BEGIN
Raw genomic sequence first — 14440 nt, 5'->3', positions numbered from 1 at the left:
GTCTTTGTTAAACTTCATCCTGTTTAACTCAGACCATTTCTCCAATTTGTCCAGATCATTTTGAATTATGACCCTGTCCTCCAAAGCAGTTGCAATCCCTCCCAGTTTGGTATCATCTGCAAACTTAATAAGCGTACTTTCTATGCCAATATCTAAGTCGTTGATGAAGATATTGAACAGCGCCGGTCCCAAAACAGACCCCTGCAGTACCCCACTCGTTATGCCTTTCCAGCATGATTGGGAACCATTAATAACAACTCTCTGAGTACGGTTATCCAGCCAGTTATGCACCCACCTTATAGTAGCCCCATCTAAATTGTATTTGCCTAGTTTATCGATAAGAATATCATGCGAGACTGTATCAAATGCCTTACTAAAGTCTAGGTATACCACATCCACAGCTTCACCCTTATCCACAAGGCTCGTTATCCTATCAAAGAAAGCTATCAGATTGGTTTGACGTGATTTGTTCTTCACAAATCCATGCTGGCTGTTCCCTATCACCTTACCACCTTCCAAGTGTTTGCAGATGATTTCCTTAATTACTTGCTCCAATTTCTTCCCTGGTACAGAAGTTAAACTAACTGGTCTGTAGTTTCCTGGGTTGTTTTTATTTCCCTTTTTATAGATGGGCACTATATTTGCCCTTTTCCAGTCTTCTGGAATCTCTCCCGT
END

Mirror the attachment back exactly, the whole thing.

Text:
Raw genomic sequence first — 14440 nt, 5'->3', positions numbered from 1 at the left:
GTCTTTGTTAAACTTCATCCTGTTTAACTCAGACCATTTCTCCAATTTGTCCAGATCATTTTGAATTATGACCCTGTCCTCCAAAGCAGTTGCAATCCCTCCCAGTTTGGTATCATCTGCAAACTTAATAAGCGTACTTTCTATGCCAATATCTAAGTCGTTGATGAAGATATTGAACAGCGCCGGTCCCAAAACAGACCCCTGCAGTACCCCACTCGTTATGCCTTTCCAGCATGATTGGGAACCATTAATAACAACTCTCTGAGTACGGTTATCCAGCCAGTTATGCACCCACCTTATAGTAGCCCCATCTAAATTGTATTTGCCTAGTTTATCGATAAGAATATCATGCGAGACTGTATCAAATGCCTTACTAAAGTCTAGGTATACCACATCCACAGCTTCACCCTTATCCACAAGGCTCGTTATCCTATCAAAGAAAGCTATCAGATTGGTTTGACGTGATTTGTTCTTCACAAATCCATGCTGGCTGTTCCCTATCACCTTACCACCTTCCAAGTGTTTGCAGATGATTTCCTTAATTACTTGCTCCAATTTCTTCCCTGGTACAGAAGTTAAACTAACTGGTCTGTAGTTTCCTGGGTTGTTTTTATTTCCCTTTTTATAGATGGGCACTATATTTGCCCTTTTCCAGTCTTCTGGAATCTCTCCCGT